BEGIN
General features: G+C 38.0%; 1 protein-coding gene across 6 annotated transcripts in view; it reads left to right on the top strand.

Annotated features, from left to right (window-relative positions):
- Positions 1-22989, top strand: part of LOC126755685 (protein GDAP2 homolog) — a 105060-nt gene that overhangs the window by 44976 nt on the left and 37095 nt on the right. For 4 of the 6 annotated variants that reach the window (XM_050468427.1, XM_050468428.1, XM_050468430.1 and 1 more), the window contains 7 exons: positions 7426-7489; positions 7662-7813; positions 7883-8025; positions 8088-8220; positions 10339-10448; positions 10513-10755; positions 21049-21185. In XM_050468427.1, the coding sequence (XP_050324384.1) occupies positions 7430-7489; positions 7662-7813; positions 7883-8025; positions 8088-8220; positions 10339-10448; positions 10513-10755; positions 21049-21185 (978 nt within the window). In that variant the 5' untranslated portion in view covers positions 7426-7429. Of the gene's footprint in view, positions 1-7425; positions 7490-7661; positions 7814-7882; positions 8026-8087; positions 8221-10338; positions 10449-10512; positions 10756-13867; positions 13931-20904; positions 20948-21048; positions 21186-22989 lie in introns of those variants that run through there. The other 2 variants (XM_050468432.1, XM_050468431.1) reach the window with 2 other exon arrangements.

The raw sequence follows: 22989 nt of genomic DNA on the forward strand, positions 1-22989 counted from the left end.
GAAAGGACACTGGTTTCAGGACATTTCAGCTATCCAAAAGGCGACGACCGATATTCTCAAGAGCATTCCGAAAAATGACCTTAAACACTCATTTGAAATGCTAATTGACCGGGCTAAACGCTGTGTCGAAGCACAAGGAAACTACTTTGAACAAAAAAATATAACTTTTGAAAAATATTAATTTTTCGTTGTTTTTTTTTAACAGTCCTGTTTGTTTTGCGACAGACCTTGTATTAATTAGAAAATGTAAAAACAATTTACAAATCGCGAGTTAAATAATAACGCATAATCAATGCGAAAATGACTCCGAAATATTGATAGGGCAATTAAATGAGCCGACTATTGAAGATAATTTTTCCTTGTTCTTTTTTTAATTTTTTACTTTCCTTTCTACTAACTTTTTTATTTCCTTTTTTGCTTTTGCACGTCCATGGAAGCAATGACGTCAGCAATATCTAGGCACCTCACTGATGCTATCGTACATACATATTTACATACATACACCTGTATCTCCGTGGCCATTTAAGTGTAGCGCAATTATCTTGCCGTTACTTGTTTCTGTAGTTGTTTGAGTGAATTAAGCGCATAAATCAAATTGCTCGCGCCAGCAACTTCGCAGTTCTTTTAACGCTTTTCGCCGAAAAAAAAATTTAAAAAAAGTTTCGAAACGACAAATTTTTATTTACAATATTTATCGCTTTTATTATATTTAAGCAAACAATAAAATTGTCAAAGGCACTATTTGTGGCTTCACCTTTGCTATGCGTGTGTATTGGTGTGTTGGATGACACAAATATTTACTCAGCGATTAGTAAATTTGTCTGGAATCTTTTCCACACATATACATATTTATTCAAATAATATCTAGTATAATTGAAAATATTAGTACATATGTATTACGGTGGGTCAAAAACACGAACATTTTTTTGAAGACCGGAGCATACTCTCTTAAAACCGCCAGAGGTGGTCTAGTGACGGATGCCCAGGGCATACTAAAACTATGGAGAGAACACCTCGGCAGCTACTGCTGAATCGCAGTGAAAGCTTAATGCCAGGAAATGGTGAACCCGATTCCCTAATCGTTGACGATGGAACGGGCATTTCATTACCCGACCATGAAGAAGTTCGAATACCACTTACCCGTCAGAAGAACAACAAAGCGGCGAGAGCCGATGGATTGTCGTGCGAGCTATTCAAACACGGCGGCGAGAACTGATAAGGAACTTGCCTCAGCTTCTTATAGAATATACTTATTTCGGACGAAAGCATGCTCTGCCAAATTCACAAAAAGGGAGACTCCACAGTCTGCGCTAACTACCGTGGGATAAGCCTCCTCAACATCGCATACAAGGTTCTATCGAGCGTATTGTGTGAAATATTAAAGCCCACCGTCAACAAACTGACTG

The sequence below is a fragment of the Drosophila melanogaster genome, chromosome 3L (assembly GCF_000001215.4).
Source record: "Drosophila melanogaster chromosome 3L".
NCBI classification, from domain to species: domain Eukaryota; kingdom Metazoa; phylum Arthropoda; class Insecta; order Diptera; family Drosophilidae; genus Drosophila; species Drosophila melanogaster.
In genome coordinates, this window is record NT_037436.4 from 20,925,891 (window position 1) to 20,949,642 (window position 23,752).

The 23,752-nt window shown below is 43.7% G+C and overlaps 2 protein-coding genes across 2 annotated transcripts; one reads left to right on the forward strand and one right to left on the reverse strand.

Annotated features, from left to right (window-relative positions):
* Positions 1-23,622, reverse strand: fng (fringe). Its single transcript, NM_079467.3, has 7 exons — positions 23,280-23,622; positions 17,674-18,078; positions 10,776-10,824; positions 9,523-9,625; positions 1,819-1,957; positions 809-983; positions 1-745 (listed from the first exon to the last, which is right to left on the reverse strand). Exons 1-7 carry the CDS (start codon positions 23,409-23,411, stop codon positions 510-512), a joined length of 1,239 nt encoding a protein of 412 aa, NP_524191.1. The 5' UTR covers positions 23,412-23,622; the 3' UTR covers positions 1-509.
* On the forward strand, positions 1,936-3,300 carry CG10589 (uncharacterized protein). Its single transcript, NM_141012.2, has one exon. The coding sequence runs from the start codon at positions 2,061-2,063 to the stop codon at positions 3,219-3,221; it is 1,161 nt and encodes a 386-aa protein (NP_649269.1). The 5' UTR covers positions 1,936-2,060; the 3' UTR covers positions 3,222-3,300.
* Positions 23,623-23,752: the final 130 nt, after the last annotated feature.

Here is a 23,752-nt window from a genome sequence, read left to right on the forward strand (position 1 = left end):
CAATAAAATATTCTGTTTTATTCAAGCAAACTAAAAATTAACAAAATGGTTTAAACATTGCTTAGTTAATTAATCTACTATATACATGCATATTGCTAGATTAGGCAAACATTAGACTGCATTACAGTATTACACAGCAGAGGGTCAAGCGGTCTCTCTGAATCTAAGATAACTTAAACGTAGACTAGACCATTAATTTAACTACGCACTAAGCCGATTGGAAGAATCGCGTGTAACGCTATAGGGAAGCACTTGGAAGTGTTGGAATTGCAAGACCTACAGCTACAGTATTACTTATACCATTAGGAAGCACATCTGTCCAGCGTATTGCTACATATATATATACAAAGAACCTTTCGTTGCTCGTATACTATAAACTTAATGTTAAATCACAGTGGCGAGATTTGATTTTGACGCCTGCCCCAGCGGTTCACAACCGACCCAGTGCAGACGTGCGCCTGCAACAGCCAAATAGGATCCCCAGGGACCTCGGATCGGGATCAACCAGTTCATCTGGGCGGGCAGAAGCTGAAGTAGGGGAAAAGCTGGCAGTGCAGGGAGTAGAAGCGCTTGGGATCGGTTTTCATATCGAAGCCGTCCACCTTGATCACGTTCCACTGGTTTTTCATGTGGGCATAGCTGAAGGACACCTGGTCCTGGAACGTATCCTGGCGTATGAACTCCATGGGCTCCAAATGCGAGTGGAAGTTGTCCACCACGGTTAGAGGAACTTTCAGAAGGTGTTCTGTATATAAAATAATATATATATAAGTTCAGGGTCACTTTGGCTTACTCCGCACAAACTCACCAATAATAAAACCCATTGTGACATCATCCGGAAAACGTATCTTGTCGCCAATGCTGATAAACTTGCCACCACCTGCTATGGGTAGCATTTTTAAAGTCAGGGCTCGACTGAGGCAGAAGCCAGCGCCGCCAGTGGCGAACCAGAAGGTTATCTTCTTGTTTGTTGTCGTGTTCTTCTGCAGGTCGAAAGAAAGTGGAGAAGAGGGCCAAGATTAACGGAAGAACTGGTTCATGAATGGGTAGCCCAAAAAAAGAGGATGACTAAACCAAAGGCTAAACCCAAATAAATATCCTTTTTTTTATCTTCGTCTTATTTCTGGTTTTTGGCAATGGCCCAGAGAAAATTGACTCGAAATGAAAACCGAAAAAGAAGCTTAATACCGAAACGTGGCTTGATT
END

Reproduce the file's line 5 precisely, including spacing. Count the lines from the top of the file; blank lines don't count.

GAAAGGACACTGGTTTCAGGACATTTCAGCTATCCAAAAGGCGACGACCGATATTCTCAAGAGCATTCCGAAAAATGACCTTAAACACTCATTTGAAATGCTAATTGACCGGGCTAAACGCTGTGTCGAAGCACAAGGAAACTACTTTGAACAAAAAAATATAACTTTTGAAAAATATTAATTTTTCGTTGTTTTTTTTTAACAGTCCTGTTTGTTTTGCGACAGACCTTGTATTAATTAGAAAATGTAAAAACAATTTACAAATCGCGAGTTAAATAATAACGCATAATCAATGCGAAAATGACTCCGAAATATTGATAGGGCAATTAAATGAGCCGACTATTGAAGATAATTTTTCCTTGTTCTTTTTTTAATTTTTTACTTTCCTTTCTACTAACTTTTTTATTTCCTTTTTTGCTTTTGCACGTCCATGGAAGCAATGACGTCAGCAATATCTAGGCACCTCACTGATGCTATCGTACATACATATTTACATACATACACCTGTATCTCCGTGGCCATTTAAGTGTAGCGCAATTATCTTGCCGTTACTTGTTTCTGTAGTTGTTTGAGTGAATTAAGCGCATAAATCAAATTGCTCGCGCCAGCAACTTCGCAGTTCTTTTAACGCTTTTCGCCGAAAAAAAAATTTAAAAAAAGTTTCGAAACGACAAATTTTTATTTACAATATTTATCGCTTTTATTATATTTAAGCAAACAATAAAATTGTCAAAGGCACTATTTGTGGCTTCACCTTTGCTATGCGTGTGTATTGGTGTGTTGGATGACACAAATATTTACTCAGCGATTAGTAAATTTGTCTGGAATCTTTTCCACACATATACATATTTATTCAAATAATATCTAGTATAATTGAAAATATTAGTACATATGTATTACGGTGGGTCAAAAACACGAACATTTTTTTGAAGACCGGAGCATACTCTCTTAAAACCGCCAGAGGTGGTCTAGTGACGGATGCCCAGGGCATACTAAAACTATGGAGAGAACACCTCGGCAGCTACTGCTGAATCGCAGTGAAAGCTTAATGCCAGGAAATGGTGAACCCGATTCCCTAATCGTTGACGATGGAACGGGCATTTCATTACCCGACCATGAAGAAGTTCGAATACCACTTACCCGTCAGAAGAACAACAAAGCGGCGAGAGCCGATGGATTGTCGTGCGAGCTATTCAAACACGGCGGCGAGAACTGATAAGGAACTTGCCTCAGCTTCTTATAGAATATACTTATTTCGGACGAAAGCATGCTCTGCCAAATTCACAAAAAGGGAGACTCCACAGTCTGCGCTAACTACCGTGGGATAAGCCTCCTCAACATCGCATACAAGGTTCTATCGAGCGTATTGTGTGAAATATTAAAGCCCACCGTCAACAAACTGACTG